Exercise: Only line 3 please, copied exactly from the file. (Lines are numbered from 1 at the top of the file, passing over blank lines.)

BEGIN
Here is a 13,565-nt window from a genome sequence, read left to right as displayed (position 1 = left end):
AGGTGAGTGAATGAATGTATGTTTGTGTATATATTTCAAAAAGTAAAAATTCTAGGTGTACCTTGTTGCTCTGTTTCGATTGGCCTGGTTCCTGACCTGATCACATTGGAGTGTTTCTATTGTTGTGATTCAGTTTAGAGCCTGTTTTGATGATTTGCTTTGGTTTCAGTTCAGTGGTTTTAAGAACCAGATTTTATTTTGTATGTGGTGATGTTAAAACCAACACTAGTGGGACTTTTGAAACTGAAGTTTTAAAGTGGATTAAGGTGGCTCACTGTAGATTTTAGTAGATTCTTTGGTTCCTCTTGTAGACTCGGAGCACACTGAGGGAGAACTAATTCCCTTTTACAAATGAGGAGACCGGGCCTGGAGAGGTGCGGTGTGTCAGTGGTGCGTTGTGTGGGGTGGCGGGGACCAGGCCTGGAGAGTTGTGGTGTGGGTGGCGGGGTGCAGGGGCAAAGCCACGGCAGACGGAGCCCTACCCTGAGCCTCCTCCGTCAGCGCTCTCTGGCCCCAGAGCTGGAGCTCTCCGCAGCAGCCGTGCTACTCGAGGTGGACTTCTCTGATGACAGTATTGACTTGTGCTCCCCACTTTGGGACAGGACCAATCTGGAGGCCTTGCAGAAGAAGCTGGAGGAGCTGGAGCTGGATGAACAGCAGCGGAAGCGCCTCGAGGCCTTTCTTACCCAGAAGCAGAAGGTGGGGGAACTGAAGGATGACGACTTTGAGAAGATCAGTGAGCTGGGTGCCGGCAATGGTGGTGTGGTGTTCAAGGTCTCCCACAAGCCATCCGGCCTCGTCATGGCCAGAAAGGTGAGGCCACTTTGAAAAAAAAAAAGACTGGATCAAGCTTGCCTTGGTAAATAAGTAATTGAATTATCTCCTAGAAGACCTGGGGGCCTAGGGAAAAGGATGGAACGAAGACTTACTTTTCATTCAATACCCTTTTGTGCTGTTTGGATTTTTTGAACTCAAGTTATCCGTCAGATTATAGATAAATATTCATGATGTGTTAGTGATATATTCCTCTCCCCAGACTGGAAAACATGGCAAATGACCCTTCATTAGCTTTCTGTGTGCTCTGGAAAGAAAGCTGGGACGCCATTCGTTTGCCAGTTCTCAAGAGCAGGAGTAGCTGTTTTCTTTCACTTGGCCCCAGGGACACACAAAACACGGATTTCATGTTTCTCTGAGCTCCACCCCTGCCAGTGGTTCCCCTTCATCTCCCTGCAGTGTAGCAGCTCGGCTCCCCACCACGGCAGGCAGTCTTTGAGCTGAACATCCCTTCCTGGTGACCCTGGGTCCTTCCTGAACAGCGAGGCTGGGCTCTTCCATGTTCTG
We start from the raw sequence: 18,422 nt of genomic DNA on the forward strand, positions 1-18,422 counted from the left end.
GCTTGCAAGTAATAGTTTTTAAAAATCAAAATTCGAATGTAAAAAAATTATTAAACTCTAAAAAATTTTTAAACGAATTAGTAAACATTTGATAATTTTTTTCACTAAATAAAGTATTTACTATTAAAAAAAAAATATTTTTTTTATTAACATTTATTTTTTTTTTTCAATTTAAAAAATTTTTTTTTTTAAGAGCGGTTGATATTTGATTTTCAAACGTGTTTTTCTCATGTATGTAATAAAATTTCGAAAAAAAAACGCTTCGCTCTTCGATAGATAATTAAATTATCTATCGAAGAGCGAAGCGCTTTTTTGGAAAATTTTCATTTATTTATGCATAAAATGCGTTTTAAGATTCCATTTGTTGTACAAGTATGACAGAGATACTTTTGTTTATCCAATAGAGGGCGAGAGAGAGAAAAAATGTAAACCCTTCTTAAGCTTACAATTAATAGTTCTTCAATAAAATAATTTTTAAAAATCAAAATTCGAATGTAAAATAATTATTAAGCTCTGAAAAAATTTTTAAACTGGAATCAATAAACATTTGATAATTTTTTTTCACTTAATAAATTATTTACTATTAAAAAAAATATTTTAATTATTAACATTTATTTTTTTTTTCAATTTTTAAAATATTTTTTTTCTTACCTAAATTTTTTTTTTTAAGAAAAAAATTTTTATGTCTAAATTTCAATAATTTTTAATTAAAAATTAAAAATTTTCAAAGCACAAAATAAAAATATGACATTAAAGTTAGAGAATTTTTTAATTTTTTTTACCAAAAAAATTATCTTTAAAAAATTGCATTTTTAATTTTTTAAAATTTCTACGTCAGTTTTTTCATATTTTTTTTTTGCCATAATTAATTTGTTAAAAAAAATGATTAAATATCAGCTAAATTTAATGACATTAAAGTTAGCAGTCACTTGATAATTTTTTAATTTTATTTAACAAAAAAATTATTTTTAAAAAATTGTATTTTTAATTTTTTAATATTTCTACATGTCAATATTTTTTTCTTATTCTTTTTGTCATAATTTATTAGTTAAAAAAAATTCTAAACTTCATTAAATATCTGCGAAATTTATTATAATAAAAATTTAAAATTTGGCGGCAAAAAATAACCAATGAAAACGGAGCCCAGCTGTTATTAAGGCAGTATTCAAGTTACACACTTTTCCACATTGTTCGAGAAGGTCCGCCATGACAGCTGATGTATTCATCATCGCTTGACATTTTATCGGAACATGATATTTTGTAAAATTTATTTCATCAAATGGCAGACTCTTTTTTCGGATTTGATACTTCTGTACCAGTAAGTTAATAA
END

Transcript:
We start from the raw sequence: 18,422 nt of genomic DNA on the forward strand, positions 1-18,422 counted from the left end.